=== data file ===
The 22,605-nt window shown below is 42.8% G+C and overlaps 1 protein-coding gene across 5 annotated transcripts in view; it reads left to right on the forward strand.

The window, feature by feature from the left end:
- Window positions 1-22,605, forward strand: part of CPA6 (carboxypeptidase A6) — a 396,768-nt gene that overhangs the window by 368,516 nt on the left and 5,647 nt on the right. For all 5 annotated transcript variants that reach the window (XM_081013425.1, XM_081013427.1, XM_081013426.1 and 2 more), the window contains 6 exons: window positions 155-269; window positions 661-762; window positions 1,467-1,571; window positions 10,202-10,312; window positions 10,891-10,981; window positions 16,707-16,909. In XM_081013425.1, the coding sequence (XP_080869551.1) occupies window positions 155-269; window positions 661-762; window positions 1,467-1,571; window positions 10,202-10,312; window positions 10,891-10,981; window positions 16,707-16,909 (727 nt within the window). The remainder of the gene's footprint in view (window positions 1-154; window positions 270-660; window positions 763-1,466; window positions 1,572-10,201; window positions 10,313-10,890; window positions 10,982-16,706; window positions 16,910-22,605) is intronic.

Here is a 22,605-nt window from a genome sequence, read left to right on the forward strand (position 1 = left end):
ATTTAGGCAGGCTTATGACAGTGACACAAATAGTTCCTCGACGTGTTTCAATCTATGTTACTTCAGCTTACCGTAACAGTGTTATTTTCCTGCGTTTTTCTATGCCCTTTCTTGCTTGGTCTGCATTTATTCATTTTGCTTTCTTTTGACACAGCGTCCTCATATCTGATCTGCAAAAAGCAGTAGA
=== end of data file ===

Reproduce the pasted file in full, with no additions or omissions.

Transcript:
The 22,605-nt window shown below is 42.8% G+C and overlaps 1 protein-coding gene across 5 annotated transcripts in view; it reads left to right on the forward strand.

The window, feature by feature from the left end:
- Window positions 1-22,605, forward strand: part of CPA6 (carboxypeptidase A6) — a 396,768-nt gene that overhangs the window by 368,516 nt on the left and 5,647 nt on the right. For all 5 annotated transcript variants that reach the window (XM_081013425.1, XM_081013427.1, XM_081013426.1 and 2 more), the window contains 6 exons: window positions 155-269; window positions 661-762; window positions 1,467-1,571; window positions 10,202-10,312; window positions 10,891-10,981; window positions 16,707-16,909. In XM_081013425.1, the coding sequence (XP_080869551.1) occupies window positions 155-269; window positions 661-762; window positions 1,467-1,571; window positions 10,202-10,312; window positions 10,891-10,981; window positions 16,707-16,909 (727 nt within the window). The remainder of the gene's footprint in view (window positions 1-154; window positions 270-660; window positions 763-1,466; window positions 1,572-10,201; window positions 10,313-10,890; window positions 10,982-16,706; window positions 16,910-22,605) is intronic.

Here is a 22,605-nt window from a genome sequence, read left to right on the forward strand (position 1 = left end):
ATTTAGGCAGGCTTATGACAGTGACACAAATAGTTCCTCGACGTGTTTCAATCTATGTTACTTCAGCTTACCGTAACAGTGTTATTTTCCTGCGTTTTTCTATGCCCTTTCTTGCTTGGTCTGCATTTATTCATTTTGCTTTCTTTTGACACAGCGTCCTCATATCTGATCTGCAAAAAGCAGTAGA